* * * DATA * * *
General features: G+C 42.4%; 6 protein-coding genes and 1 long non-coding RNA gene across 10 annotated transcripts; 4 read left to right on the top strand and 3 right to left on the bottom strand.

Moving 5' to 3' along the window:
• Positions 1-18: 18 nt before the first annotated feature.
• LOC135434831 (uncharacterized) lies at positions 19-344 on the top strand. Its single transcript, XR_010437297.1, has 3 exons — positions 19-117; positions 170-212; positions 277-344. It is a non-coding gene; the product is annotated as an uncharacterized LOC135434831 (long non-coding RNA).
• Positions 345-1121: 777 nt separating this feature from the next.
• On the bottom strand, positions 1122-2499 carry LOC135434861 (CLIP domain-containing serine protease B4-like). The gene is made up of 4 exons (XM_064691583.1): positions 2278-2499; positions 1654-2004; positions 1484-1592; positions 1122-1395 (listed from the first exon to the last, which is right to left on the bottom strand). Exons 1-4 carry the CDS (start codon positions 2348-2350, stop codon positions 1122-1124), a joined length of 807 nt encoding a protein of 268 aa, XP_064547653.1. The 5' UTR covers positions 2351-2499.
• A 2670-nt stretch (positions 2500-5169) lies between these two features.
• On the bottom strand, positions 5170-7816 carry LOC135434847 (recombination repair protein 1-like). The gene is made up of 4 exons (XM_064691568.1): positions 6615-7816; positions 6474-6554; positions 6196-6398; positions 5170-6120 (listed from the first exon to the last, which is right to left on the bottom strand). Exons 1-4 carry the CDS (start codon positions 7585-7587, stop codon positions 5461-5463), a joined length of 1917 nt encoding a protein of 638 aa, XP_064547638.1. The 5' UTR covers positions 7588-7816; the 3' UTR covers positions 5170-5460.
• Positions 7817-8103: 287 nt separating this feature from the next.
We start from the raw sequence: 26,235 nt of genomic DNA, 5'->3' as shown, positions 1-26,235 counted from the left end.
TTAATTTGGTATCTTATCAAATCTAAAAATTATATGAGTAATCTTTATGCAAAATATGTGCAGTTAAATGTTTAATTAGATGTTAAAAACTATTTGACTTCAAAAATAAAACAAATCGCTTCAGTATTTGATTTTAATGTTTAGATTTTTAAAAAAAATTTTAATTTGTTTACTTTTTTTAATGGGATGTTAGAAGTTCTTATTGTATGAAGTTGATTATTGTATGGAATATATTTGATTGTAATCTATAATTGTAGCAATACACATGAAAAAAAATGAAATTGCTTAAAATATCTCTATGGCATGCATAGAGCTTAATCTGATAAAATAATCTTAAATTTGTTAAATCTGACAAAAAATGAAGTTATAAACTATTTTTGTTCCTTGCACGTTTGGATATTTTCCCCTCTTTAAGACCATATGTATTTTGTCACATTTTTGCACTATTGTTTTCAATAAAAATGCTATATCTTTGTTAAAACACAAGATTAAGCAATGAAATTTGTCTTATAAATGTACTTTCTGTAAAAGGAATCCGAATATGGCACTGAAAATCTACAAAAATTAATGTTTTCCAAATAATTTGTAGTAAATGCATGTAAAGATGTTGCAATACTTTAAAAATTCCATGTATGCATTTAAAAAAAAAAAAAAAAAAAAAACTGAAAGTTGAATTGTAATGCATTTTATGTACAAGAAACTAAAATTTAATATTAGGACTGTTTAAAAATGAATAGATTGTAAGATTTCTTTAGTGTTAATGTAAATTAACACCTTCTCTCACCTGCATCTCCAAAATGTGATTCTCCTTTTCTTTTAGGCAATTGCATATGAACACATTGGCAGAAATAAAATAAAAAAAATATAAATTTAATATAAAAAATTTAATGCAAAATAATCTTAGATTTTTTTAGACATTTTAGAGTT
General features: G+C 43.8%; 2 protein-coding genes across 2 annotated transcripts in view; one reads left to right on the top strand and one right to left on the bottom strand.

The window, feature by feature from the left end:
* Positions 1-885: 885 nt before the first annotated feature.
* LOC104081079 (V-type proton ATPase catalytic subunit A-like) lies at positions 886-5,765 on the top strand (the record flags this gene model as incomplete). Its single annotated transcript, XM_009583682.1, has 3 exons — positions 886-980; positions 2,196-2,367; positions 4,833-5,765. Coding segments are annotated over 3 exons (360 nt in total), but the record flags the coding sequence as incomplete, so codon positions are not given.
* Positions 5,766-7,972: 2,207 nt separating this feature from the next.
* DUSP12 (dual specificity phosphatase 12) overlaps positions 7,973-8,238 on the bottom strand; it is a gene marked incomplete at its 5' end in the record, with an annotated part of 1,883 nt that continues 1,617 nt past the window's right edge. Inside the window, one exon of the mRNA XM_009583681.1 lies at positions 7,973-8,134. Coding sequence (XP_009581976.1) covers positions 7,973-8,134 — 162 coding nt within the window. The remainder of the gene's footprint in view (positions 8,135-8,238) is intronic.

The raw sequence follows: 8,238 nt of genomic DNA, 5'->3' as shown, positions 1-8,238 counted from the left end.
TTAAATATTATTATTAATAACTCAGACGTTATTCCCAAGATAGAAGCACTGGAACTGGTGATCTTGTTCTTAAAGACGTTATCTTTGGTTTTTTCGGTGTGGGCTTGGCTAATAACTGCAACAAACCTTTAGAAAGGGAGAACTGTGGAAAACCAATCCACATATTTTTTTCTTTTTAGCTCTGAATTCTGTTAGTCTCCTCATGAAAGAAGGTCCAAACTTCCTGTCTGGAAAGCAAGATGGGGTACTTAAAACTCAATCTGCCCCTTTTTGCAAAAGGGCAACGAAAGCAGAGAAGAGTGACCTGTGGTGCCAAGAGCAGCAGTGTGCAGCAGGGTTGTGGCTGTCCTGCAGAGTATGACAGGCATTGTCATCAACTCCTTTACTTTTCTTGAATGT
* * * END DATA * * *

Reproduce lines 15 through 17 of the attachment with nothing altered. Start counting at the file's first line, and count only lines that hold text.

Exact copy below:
* LOC104081079 (V-type proton ATPase catalytic subunit A-like) lies at positions 886-5,765 on the top strand (the record flags this gene model as incomplete). Its single annotated transcript, XM_009583682.1, has 3 exons — positions 886-980; positions 2,196-2,367; positions 4,833-5,765. Coding segments are annotated over 3 exons (360 nt in total), but the record flags the coding sequence as incomplete, so codon positions are not given.
* Positions 5,766-7,972: 2,207 nt separating this feature from the next.
* DUSP12 (dual specificity phosphatase 12) overlaps positions 7,973-8,238 on the bottom strand; it is a gene marked incomplete at its 5' end in the record, with an annotated part of 1,883 nt that continues 1,617 nt past the window's right edge. Inside the window, one exon of the mRNA XM_009583681.1 lies at positions 7,973-8,134. Coding sequence (XP_009581976.1) covers positions 7,973-8,134 — 162 coding nt within the window. The remainder of the gene's footprint in view (positions 8,135-8,238) is intronic.